The shouts of the crowd were deafening. Men and women crowded the road, throwing their coats down before a man on a donkey. Children waved palm branches, calling out, “Save us! Save us!” (Matthew 21:9). They had been listening to their parents. Indeed, all of Jerusalem was buzzing about a man who’d been dead for four days but had been resurrected. Only one man could do that, the people said. This must be him. This must be the man who would save them from the oppression of the Romans. He would set up a kingdom unlike any they had seen. This Jesus had to be their Messiah.
A few short days later the same crowd, the same men, women and children screamed, “Crucify Him! Crucify Him!” (Matthew 27:22). They had discovered this Jesus was not going to do what they wanted him to do. He was not going to drive out the Romans and set up a prosperous kingdom. He was just a man like any other, a man who couldn’t even prevent his own arrest. He had lied to them. He deserved to die.
It’s easy for us to read the accounts of those days and shake our heads at the people. How could they have missed the truth about the kingdom Jesus was going to establish? How could they have so viciously turned against Him?
Perhaps we should pause and think of all the times when we have done the same when God didn’t do what we wanted Him to do. He didn’t get us that job or that raise, or sell that house or car, or make our loved one well again. Just like the crowds on the day Jesus rode into Jerusalem, we have cried out, “save us,” and Jesus didn’t do it. And just like those crowds we became angry and frustrated. We turned our backs on God because He didn’t act according to our will. We stood by and watched while men cursed and crucified Him. We blocked our ears when we heard Him plead softly, “Father, forgive them.” We scoffed at the story of His resurrection. No, we said, this Jesus didn’t do what he should have. This Jesus is no Messiah.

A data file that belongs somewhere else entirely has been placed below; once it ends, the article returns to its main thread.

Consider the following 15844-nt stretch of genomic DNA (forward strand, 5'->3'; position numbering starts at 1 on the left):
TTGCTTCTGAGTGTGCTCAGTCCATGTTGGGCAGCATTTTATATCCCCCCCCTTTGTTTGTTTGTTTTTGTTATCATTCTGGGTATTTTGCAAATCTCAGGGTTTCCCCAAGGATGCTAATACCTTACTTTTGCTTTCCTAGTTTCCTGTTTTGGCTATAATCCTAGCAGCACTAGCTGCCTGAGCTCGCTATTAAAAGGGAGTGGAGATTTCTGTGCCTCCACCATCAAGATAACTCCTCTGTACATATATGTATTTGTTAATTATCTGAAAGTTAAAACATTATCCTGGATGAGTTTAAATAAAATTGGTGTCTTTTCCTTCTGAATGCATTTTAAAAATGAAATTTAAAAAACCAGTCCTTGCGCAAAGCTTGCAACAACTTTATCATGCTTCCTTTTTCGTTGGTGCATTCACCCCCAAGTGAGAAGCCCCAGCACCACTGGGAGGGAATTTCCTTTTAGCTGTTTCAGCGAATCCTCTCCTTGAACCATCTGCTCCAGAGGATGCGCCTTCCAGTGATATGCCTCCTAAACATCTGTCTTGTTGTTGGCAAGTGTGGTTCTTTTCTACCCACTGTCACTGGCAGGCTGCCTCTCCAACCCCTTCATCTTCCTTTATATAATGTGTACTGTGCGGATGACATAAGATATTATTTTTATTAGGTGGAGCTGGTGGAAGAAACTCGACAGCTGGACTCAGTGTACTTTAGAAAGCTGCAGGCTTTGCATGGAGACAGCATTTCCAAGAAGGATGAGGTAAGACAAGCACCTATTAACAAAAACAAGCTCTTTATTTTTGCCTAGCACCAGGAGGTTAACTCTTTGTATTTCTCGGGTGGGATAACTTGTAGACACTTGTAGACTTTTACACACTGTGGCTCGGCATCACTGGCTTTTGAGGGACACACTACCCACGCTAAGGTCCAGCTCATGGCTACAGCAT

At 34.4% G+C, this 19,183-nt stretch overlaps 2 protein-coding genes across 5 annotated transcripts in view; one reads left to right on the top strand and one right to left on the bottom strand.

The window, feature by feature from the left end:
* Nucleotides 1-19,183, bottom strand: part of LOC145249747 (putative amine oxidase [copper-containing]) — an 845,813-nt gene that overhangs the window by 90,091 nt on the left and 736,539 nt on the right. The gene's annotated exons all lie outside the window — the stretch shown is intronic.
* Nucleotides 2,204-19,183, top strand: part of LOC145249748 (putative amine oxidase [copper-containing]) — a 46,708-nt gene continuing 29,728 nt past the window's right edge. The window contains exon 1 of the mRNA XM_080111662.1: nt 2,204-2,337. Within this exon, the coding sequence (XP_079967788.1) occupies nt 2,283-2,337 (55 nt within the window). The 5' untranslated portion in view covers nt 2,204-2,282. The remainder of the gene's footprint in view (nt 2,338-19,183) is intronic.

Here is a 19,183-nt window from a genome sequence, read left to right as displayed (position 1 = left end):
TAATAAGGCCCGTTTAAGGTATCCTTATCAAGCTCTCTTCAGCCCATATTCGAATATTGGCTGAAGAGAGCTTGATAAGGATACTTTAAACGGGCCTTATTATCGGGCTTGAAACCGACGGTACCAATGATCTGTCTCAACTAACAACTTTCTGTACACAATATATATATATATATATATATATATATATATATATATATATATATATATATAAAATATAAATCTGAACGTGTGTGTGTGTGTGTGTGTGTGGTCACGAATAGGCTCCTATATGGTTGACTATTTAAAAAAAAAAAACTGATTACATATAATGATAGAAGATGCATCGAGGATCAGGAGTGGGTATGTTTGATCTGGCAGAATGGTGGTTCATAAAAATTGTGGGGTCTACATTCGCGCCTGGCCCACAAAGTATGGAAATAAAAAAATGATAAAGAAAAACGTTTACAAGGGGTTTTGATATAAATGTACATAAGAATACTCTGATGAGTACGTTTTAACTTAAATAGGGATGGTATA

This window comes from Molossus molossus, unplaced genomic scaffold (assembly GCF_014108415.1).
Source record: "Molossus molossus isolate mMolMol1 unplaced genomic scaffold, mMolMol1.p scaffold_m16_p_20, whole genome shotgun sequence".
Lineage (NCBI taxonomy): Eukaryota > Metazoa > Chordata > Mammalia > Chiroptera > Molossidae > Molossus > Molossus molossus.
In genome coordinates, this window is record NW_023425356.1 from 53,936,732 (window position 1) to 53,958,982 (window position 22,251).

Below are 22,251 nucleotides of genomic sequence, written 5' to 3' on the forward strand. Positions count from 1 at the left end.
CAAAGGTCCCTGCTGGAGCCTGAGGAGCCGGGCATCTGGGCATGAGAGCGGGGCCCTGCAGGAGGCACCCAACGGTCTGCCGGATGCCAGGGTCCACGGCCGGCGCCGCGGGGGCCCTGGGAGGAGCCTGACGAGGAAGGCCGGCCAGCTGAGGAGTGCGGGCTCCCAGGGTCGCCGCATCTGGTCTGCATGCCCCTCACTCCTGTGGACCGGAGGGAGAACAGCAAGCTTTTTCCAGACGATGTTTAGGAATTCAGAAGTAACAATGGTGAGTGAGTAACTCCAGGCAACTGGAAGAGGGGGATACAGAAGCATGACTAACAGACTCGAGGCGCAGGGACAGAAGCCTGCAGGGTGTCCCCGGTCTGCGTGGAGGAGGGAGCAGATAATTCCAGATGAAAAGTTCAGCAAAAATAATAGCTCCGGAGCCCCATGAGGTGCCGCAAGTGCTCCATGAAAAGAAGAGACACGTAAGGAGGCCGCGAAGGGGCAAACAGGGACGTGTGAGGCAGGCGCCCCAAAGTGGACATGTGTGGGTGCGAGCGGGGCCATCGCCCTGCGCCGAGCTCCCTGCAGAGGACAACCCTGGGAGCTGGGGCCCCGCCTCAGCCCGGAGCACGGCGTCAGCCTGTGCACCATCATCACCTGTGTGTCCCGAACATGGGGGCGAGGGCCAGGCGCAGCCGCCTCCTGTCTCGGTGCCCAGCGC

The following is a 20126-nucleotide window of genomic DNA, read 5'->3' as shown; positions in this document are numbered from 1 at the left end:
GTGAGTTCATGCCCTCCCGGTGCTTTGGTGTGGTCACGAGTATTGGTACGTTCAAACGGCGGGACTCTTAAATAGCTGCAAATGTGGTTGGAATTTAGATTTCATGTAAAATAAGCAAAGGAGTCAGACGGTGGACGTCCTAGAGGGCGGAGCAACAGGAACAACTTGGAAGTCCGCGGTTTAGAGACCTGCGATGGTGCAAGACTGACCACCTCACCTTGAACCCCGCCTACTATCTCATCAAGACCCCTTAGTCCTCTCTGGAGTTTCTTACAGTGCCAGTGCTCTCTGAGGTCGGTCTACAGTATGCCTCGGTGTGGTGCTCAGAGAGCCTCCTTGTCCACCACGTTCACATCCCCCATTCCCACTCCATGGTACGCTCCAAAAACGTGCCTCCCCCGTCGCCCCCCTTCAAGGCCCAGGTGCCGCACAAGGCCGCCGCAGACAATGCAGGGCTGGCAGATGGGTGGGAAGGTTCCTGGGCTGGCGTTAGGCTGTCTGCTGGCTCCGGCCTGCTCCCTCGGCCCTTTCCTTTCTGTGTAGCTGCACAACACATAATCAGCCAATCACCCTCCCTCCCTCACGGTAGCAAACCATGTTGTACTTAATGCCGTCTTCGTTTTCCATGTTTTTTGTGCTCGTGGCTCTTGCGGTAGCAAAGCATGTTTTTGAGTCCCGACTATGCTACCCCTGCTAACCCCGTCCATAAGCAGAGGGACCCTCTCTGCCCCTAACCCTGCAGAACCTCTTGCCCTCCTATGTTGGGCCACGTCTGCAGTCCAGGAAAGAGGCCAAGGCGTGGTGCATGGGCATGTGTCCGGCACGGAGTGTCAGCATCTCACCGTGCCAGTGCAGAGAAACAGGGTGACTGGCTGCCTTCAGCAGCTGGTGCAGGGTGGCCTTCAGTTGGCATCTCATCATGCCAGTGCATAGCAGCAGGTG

Are you guilty? You’re not alone. All of us have done it. Even his closest friends betrayed Him. The good news is that Jesus still whispered that prayer for forgiveness, He still gave His life for us. He stands now between us and the Father, casting his shadow of righteousness over us so we are acceptable to God. None of our foolishness or stubbornness has stopped Him. He has saved us. All we have to do is accept that act of love. All we have to do is say, “Yes, this Jesus is my Messiah.”
Then we will want to shout from the rooftops – “Hosanna to the Son of David! Blessed is he who comes in the name of the Lord! Hosanna in the highest!” (Matthew 21:9).
Marcia Lee Laycock writes from central Alberta Canada where she is a pastor's wife and mother of three adult daughters. She was the winner of The Best New Canadian Christian Author Award for her novel, One Smooth Stone. The sequel, A Tumbled Stone was short listed in The Word Awards. Marcia also has three devotional books in print and has contributed to several anthologies, including the Hot Apple Cider books. Her work has been endorsed by Sigmund Brouwer, Janette Oke, Phil Callaway and Mark Buchanan.
Abundant Rain, an ebook devotional for writers can be downloaded on Smashwords or on Amazon. It is also now available in Journal format on Amazon.
Her most recent release is A Traveler’s Advisory, Stories of God’s Grace Along the Way.
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